Taxing the Planet
There are many examples of introducing extra charges for producers and consumers for environmental reasons. The money is usually used for proper disposal, recycling funding eco-research and buying green equipment to mitigate the effect of pollution. These charges are likely to increase with time and may soon take the form of tax for everyone. Great news, eh! Taxes are never considered a good thing, unless deemed fair. How to make eco-taxation fair?
Let’s consider the following example – suppose you have a choice what electricity to use at home – the one coming from the nearby coal electric plant, or the one from the newly built hydrogen-fuelled or solar station.
If the clean energy comes to your house at the same price perhaps people would prefer it to the dirty one. The thing is that clean energy projects are very expensive and the produced electricity is much more costly, unless subsidised by the state. So you would have paid for it with your taxes beforehand. The same for many people, who do not use the clean electricity but pay taxes – is this fair? Well, it is, because the effect (or the lack of effect in this case) is not for the consumer only, but for everyone. Therefore, everyone should pay for the public good – clean environment. So rule N1 in environmental taxation should be “if you do not pollute everybody should pay”.
Now let’s say that Nico van den Hoorst uses more electricity (and would pollute more) than Janos Kovacs who uses very little. They still pay equal for the green electricity through their taxes – is this fair? I do not think so. People who pollute more should pay more for it. So we cannot have the same tax burden for everyone, rather we should introduce taxes according to energy consumption (and maybe income), regardless of whether one uses dirty electricity or not. Like this it looks like VAT, or better PAT – Pollution Added Tax. The difference is that everyone pays for clean energy even though they do not use it. They still can use the planet –this is what the tax is really for. So in a way we are taxing consumption even if it eco-friendly.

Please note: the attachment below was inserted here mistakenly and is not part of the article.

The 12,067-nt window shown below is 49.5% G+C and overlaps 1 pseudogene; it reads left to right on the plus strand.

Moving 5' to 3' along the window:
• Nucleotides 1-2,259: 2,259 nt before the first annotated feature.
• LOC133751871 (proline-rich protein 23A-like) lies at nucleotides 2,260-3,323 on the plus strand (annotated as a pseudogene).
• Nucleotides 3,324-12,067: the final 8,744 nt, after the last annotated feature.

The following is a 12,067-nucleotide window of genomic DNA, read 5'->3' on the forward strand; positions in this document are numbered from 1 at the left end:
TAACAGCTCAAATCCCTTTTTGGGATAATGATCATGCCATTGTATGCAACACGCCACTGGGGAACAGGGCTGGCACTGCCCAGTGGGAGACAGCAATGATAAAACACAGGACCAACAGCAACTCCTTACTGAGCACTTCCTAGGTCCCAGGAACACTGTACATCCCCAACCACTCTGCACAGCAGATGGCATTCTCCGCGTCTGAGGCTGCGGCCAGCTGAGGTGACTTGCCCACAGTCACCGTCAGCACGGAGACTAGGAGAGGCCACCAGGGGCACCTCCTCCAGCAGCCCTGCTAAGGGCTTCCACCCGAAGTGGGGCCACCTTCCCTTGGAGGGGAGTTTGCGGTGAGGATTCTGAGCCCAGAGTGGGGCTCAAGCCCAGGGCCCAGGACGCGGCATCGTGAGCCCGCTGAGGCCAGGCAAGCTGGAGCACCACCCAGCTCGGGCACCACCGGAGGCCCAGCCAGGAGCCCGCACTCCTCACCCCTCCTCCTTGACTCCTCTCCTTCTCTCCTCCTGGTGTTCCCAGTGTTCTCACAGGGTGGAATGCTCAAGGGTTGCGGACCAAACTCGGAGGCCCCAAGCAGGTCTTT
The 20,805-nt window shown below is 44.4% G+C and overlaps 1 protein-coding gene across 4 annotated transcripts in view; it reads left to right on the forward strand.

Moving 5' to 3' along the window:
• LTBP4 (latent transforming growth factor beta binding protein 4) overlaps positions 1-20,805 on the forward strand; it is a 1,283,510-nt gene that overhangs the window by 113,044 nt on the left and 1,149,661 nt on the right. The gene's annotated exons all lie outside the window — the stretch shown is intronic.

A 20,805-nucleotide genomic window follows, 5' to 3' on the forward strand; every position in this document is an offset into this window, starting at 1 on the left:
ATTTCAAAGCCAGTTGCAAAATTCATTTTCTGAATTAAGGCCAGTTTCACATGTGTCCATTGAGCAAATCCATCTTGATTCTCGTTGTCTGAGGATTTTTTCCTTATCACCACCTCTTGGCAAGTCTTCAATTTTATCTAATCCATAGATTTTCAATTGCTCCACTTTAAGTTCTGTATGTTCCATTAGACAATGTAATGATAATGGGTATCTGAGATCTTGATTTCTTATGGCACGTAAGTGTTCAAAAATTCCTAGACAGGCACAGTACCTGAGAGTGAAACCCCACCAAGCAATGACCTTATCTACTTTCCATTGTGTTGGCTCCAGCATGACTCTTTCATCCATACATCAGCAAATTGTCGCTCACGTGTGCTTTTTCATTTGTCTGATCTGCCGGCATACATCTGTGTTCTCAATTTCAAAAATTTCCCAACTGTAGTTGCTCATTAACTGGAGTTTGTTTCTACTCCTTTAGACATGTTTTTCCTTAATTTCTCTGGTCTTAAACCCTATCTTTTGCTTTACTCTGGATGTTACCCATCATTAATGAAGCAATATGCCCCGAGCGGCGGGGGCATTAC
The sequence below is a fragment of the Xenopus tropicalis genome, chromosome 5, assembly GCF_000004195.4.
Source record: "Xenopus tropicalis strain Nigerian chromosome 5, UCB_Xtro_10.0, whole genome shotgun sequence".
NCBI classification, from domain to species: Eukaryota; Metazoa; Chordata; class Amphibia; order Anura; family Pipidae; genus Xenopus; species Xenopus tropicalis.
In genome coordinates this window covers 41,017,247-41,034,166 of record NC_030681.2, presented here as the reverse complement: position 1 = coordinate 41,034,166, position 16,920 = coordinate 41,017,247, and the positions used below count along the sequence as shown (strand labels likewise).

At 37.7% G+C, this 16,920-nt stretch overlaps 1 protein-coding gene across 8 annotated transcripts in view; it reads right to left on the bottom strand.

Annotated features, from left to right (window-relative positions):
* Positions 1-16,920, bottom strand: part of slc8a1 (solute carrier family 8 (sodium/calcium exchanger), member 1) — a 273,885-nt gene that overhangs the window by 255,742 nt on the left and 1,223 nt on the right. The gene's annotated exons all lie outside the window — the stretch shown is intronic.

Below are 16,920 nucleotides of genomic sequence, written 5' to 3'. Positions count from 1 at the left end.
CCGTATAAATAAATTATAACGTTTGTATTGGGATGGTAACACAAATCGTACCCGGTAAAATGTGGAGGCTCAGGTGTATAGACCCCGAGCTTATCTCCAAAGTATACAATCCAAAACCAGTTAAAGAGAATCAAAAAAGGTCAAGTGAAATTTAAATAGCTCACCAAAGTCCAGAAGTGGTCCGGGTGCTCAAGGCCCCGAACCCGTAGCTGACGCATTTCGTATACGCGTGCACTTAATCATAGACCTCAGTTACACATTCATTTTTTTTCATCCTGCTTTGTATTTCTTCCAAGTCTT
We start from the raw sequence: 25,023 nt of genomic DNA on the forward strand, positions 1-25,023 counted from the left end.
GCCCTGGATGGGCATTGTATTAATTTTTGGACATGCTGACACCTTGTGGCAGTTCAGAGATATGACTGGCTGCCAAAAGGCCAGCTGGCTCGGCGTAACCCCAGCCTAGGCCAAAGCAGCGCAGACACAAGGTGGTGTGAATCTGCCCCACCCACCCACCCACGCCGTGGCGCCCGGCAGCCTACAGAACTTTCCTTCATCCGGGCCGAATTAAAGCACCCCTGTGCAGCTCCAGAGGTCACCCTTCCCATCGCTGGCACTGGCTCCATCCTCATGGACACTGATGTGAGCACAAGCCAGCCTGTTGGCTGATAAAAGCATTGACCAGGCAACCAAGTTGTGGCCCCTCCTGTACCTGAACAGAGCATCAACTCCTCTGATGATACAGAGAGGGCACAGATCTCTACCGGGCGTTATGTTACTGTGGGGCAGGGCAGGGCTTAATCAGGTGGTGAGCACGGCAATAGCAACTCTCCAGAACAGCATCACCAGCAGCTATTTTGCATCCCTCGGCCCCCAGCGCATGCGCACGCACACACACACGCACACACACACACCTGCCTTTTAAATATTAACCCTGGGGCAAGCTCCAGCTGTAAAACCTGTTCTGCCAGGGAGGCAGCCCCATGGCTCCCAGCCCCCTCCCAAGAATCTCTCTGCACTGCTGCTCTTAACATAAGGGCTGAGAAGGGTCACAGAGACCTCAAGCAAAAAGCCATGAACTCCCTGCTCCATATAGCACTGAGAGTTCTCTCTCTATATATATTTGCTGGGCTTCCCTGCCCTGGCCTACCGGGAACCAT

Another type of eco-tax is increasing the price of certain products so they are used less and pollution decreases. You travel by car or plane – you pay extra for the environmental damage of the burned fuel. If you buy chemical products or electronics produced at a cost for the environment, you pay for it. Like this the more one consumes (beyond electricity) the more he/she pays. This is the classical indirect consumption tax. It is easier to collect, so the chance that states decides to use it is quite high. To certain extend it exists today in many forms, e.g. 3-5% recycling charge for all new electronic equipment. This is the second rule for environmental taxation “if you pollute you pay for it”. I wonder if this is OK.
But is it fair for the consumer to pay for the pollution he causes through the service/products he uses. He has not invented the service, has not made it bad for the environment, and does not make profits – why should he be responsible?! On the other hand, the company profits from the service it offers, does not make it clean (enough) and on top of that uses all kids of PR techniques and marketing tricks to tempt customers and show itself as a saint dedicated to “creating opportunities” and “guaranteeing comfort” and “clean coal” and what have you. This entails some responsibility, I believe. It is undoubted fact that we do not consum as much as we need (or even as much as we want) but as much as the companies and their PR & marketing departments tell us. So if there is a green tax in whatever form, it should be regulated in a way that it is shared between customer and company. They both benefit from their relationship and both contribute to the pollution. The problem is that pollution is no good for man and there is hope that we eventually develop some form of environmentality. For a company though, all that matters is the profit and there is no such chance. So it will never understand – that’s why we have to make companies act as if they understood. And take their share of the burden through decreasing profits and investing more in green processes. So: extra charges for consumption – YES. Paid entirely by consumers – NO.
Eventually the question becomes how to create a reliable system of reporting the environmental footprint for each and every product and each and every sector? Shall we have some eco-tax-free human activities such as medical care or environmental research. And shall we tax everything or shall we impose limits on emissions? Or both? A lot of questions! Please, help. Help save the planet.